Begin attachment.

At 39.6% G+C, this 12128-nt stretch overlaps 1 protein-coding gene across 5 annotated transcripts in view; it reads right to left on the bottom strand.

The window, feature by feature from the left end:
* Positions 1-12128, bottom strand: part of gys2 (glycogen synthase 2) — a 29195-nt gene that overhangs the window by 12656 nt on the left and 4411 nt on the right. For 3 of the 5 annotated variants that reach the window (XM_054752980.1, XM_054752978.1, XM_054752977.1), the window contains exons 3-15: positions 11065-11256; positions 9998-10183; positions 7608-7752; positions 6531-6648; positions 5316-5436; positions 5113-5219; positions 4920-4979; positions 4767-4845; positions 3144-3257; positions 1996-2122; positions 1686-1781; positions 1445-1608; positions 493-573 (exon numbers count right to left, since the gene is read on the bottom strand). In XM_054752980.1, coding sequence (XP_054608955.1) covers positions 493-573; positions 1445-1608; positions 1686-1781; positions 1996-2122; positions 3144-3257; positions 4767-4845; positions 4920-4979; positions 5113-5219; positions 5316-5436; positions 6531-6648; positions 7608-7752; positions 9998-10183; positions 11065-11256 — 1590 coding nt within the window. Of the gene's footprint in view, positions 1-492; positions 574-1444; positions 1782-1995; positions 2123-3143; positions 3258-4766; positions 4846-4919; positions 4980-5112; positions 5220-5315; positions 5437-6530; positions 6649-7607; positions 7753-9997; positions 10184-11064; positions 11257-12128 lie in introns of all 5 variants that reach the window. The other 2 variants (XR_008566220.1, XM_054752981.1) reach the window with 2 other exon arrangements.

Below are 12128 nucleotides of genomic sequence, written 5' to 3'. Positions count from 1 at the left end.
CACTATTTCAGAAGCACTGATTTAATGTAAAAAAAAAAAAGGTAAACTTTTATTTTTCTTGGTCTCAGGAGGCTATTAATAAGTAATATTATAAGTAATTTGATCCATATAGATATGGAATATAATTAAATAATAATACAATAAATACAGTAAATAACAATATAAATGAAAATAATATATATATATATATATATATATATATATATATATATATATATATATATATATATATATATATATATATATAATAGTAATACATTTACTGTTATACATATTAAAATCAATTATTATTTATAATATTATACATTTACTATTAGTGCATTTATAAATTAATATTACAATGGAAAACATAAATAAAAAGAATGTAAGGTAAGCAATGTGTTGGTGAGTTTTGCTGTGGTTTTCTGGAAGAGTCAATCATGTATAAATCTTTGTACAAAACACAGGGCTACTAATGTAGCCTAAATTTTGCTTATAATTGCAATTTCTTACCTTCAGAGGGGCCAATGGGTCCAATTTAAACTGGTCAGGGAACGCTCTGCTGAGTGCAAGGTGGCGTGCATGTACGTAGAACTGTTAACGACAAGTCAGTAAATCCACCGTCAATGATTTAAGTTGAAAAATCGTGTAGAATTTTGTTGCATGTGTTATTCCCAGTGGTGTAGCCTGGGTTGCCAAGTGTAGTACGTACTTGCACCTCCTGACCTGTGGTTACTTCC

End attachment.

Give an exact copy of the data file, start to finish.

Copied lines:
At 39.6% G+C, this 12128-nt stretch overlaps 1 protein-coding gene across 5 annotated transcripts in view; it reads right to left on the bottom strand.

The window, feature by feature from the left end:
* Positions 1-12128, bottom strand: part of gys2 (glycogen synthase 2) — a 29195-nt gene that overhangs the window by 12656 nt on the left and 4411 nt on the right. For 3 of the 5 annotated variants that reach the window (XM_054752980.1, XM_054752978.1, XM_054752977.1), the window contains exons 3-15: positions 11065-11256; positions 9998-10183; positions 7608-7752; positions 6531-6648; positions 5316-5436; positions 5113-5219; positions 4920-4979; positions 4767-4845; positions 3144-3257; positions 1996-2122; positions 1686-1781; positions 1445-1608; positions 493-573 (exon numbers count right to left, since the gene is read on the bottom strand). In XM_054752980.1, coding sequence (XP_054608955.1) covers positions 493-573; positions 1445-1608; positions 1686-1781; positions 1996-2122; positions 3144-3257; positions 4767-4845; positions 4920-4979; positions 5113-5219; positions 5316-5436; positions 6531-6648; positions 7608-7752; positions 9998-10183; positions 11065-11256 — 1590 coding nt within the window. Of the gene's footprint in view, positions 1-492; positions 574-1444; positions 1782-1995; positions 2123-3143; positions 3258-4766; positions 4846-4919; positions 4980-5112; positions 5220-5315; positions 5437-6530; positions 6649-7607; positions 7753-9997; positions 10184-11064; positions 11257-12128 lie in introns of all 5 variants that reach the window. The other 2 variants (XR_008566220.1, XM_054752981.1) reach the window with 2 other exon arrangements.

Below are 12128 nucleotides of genomic sequence, written 5' to 3'. Positions count from 1 at the left end.
CACTATTTCAGAAGCACTGATTTAATGTAAAAAAAAAAAAGGTAAACTTTTATTTTTCTTGGTCTCAGGAGGCTATTAATAAGTAATATTATAAGTAATTTGATCCATATAGATATGGAATATAATTAAATAATAATACAATAAATACAGTAAATAACAATATAAATGAAAATAATATATATATATATATATATATATATATATATATATATATATATATATATATATATATATATATATATATATAATAGTAATACATTTACTGTTATACATATTAAAATCAATTATTATTTATAATATTATACATTTACTATTAGTGCATTTATAAATTAATATTACAATGGAAAACATAAATAAAAAGAATGTAAGGTAAGCAATGTGTTGGTGAGTTTTGCTGTGGTTTTCTGGAAGAGTCAATCATGTATAAATCTTTGTACAAAACACAGGGCTACTAATGTAGCCTAAATTTTGCTTATAATTGCAATTTCTTACCTTCAGAGGGGCCAATGGGTCCAATTTAAACTGGTCAGGGAACGCTCTGCTGAGTGCAAGGTGGCGTGCATGTACGTAGAACTGTTAACGACAAGTCAGTAAATCCACCGTCAATGATTTAAGTTGAAAAATCGTGTAGAATTTTGTTGCATGTGTTATTCCCAGTGGTGTAGCCTGGGTTGCCAAGTGTAGTACGTACTTGCACCTCCTGACCTGTGGTTACTTCC